|Attribution: ||Being unsigned, the attribution of this painting is of concern. Here is a list of points that seem to support attributing the painting to Schafer. (1) Typical subject--a western stratovolcano viewed over a lake. (2) Typical composition--distant mountain near center, framed by foreground trees and hillside, boulders at front, water in lower center. (3) Typical structure--four or five distinct planes, with degree of finish higher on foreground planes, lower on distant planes. (4) Typical use of light, with bright areas drawing the eye to the center, consistent direction of light source and shadows. (5) Typical palette--mostly blues, browns, and greens, with sky a silvery blue with hints of pink, bright color on details such leaves and flowers on nearby plants. (6) Typical detail--standing and down snags, wildflower and brush, and botanically accurate trees and plants. (7) Natural appearance of water, but without detailed reflections. (8) Emerged in an area where Schafer is known to have worked and sold paintings.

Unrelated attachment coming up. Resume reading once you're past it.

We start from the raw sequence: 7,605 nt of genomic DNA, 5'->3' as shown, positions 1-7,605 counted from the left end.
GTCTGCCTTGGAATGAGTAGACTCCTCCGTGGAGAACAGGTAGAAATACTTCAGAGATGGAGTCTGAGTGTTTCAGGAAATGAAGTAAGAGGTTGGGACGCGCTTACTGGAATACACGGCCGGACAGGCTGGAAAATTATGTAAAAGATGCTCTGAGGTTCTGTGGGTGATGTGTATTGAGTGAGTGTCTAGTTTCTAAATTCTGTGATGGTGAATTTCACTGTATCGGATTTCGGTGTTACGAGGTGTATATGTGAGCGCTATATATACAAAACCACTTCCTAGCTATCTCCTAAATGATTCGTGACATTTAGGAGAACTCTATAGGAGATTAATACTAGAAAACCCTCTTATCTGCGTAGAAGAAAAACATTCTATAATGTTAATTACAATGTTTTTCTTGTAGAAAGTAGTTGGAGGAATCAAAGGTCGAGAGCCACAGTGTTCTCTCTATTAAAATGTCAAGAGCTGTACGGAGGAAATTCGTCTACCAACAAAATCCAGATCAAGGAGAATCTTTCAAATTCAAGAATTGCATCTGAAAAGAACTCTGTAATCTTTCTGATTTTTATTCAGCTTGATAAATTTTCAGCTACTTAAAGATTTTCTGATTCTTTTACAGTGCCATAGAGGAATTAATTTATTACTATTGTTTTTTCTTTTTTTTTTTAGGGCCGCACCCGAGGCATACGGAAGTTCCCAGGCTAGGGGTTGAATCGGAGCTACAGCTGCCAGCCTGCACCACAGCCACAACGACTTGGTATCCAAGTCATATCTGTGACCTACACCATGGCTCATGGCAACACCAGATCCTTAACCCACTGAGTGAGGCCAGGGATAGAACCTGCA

Arguing against the attribution, we have (1) Several of the above characteristics (e.g., composition, some aspects of structure, use of light, and palette) tend to be found in the work of many Duesseldorf school painters. (2) Unsigned paintings by Schafer are rare. (3) A majority of Schafer paintings have verso title inscriptions. (4) The canvas size of 18 x 24 inches is unique for a Schafer painting-- several 12 x 24, 14 x 24, 16 x 24, and 18 x 36 paintings are known, but this is the only 18 x 24.
This evidence, taken as a whole, tilts somewhat in favor of attributing the painting to Schafer.